The word meditation still evokes feelings of uncertainty and discomfort for some.
This makes sense, as most of Western civilization hasn’t been exposed to the practice. Those who have either: (a) think of meditation as “strange,” (b) aren’t interested, or (c) have seen big changes in their lives.
To be clear, meditation is not a religious practice.
Once again, meditation is not a religious practice.
While it’s true that many practicing Buddhists engage in meditation, the actions of meditation are fundamentally non-religious.
To digress for a moment, the intent of Buddhism was not to form an organized religion. Siddhartha Gautama, referred to as The Buddha, told his followers: “Be your own lamp, seek no other refuge but yourself, Let truth be your guide.”
To meditate, for all intents and purposes, is to focus on the breath. Nothing more and nothing less. Thoughts will come. Your job is to allow such thoughts. When you notice your mind wandering, gently bring your attention back to the breath. Gentle discipline is the foundation of meditative practice.
“I regard consciousness as fundamental. I regard matter as derivative from consciousness … Everything that we talk about, everything that we regard as existing, postulates consciousness.” ~ Max Planck
Harvard goes to the Himalayas
Dr. Herbert Benson, Professor of Medicine at Harvard University, embarked on a remote trip to the Himalayan mountains. His task: study monks living in a remote monastery.
“Buddhists believe the reality we live in is not the ultimate one,” Benson explains. “There’s another reality we can tap into that’s unaffected by our emotions, by our everyday world.”
Let’s pause and consider the above quote.
Another reality that’s unaffected by emotions? Think about the potential implications should this notion prove right.
What is the leading cause of death in the world? Stress.
The HeartMD Institute defines stress as follows:
“(The) measure of your mental and physical resistance to circumstances beyond your control … threats, demands, or changes to which you attach (and) with which you may struggle or feel uncertainty.”
Dr. Stephen Sinatra, the founder of the HeartMD Institute, says “Acute stress is the leading cause of sudden death, especially in young healthy people with no evidence of coronary disease.”
Chronic stress causes too many health conditions to count.
Recognizing the stakes, it’s quite clear why Dr. Benson decided to make that dangerous journey into the mountains.
What did Benson discover?
Dr. Benson wanted to know if the near-superhuman abilities reported of the monks were valid. He is especially interested in the claim that the monks could voluntarily raise their own body temperature – once considered an impossibility by many scientists.
The monks used a Tibetan meditation technique called Tummo (pronounced ‘toom-oh’), otherwise known as the “Inner Fire Meditation.”
Following the monks Tummo practice, Benson and his colleagues measured the monks body temperature. It had risen by up to 17 degrees.
In a follow-up experiment, according to Harvard University, “Just using the power of their minds, the monks produced enough body heat to dry wet sheets placed on them as they relaxed in chilly rooms.”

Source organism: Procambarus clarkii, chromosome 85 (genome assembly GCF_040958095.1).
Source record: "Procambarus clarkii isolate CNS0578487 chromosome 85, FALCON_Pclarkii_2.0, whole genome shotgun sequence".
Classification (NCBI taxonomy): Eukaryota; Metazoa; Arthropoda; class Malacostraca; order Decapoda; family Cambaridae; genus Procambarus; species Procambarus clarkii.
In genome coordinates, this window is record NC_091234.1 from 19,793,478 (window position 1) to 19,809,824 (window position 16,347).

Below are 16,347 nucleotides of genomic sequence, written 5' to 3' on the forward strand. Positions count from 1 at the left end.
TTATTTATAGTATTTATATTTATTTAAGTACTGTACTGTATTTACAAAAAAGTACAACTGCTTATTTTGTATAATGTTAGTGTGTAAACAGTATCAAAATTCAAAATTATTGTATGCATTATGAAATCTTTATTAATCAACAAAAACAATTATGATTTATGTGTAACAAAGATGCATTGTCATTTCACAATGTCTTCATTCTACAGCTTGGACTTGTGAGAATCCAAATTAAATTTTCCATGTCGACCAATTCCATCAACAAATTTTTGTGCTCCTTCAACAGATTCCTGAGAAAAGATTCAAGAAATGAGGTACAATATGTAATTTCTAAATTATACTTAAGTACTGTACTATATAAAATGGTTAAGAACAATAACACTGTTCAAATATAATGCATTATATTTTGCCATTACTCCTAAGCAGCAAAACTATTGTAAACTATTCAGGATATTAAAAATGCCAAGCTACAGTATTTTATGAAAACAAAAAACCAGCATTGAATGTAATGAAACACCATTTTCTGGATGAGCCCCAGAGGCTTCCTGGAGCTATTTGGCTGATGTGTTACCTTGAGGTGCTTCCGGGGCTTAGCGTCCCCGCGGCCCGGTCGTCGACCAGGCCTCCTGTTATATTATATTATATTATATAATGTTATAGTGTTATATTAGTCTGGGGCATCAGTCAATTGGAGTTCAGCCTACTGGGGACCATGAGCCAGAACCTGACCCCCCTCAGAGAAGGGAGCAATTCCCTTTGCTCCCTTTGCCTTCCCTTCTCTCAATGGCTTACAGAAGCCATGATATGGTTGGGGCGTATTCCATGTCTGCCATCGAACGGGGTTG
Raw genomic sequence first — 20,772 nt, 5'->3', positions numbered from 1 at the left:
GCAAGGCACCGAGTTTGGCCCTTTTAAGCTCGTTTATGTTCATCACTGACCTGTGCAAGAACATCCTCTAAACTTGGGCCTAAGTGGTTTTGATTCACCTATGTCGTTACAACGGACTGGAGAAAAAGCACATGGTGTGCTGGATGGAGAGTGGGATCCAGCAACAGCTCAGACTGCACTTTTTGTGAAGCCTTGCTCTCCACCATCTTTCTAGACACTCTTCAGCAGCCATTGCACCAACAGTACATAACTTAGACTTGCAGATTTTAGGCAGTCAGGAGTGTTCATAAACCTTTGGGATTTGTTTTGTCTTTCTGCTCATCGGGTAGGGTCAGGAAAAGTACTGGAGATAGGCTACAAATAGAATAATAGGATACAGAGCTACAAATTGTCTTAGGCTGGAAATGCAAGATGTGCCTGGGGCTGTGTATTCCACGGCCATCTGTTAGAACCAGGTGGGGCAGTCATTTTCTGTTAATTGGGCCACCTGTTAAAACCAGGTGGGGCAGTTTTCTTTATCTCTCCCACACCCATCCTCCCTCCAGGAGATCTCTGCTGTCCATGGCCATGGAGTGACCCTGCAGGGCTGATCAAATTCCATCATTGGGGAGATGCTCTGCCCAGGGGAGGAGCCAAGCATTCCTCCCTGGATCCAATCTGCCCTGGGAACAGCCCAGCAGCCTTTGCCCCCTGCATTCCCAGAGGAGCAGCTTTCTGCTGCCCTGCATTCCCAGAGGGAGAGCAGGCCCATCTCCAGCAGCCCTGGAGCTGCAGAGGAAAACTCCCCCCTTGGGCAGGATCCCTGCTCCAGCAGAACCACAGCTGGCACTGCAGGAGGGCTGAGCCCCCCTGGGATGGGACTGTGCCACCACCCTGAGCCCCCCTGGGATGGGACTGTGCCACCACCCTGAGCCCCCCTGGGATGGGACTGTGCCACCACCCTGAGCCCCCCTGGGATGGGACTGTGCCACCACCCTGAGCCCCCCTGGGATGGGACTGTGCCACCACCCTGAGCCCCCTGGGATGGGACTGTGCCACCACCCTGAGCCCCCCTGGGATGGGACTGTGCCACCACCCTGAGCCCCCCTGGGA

What else can meditation do?
Dr. Benson has published numerous books and scientific publications on his findings. For his breakthrough work, he was named the Director Emeritus of the Benson-Henry Institute (BHI), and Mind-Body Medicine Professor at Harvard Medical School – a position that Harvard created.
Here are a few “hidden” powers of mindfulness or meditation, cited by Dr. Benson:
1. Induces deep relaxation
Dr. Benson calls the Relaxation Response “an innate or embedded response” and “opposite to the fight-or-flight (stress) response.”
The RR is quite simple:
Sit in a comfortable position, at ease, without movement, and breathe slowly and deeply. Each time your breath is coming out, say out loud a chosen thought, word or phrase. Do this for five minutes.
Secular words include: peace, love, kindness, gentleness, truth.
If you’re of a certain faith, you can choose a textual passage or name associated with your beliefs. The Relaxation Response has demonstrated some incredible benefits, as you will see.
2. Meditation fights disease
Dr. Benson states “We found a range of disease-fighting genes were active in the relaxation practitioners that were not active in the control group.”
Again, this is a groundbreaking discovery. Experts once thought our mind unchangeable – that we were stuck with them. This is not the case.
The Willpower Institute, which thoroughly reviewed Dr. Benson’s work, writes:
“…the benefits of the relaxation effect were found to increase with regular practice … the more people practiced relaxation methods such as meditation or deep breathing, the greater their chances of remaining free of arthritis and joint pain with stronger immunity, healthier hormone levels, and lower blood pressure.”
3. Meditation balances emotions
Emotional balance is a state where one is free of “neurotic behavior,” including anxiety and depression.
It is important to remember that being completely free from “neuroses” is difficult, especially in today’s 24/7, “always on” society. However, with regular meditative practice, numerous individuals have fully recovered from mental health illnesses.
Proper diaphragmic breathing, or “belly breathing,” stimulates the parasympathetic nervous system (PNS). The PNS counteracts the “fight or flight” mechanism, which is crucial for stress reduction.
4. Meditation promotes tranquility
Of all the benefits of meditation, tranquility may be the most pleasant and welcome.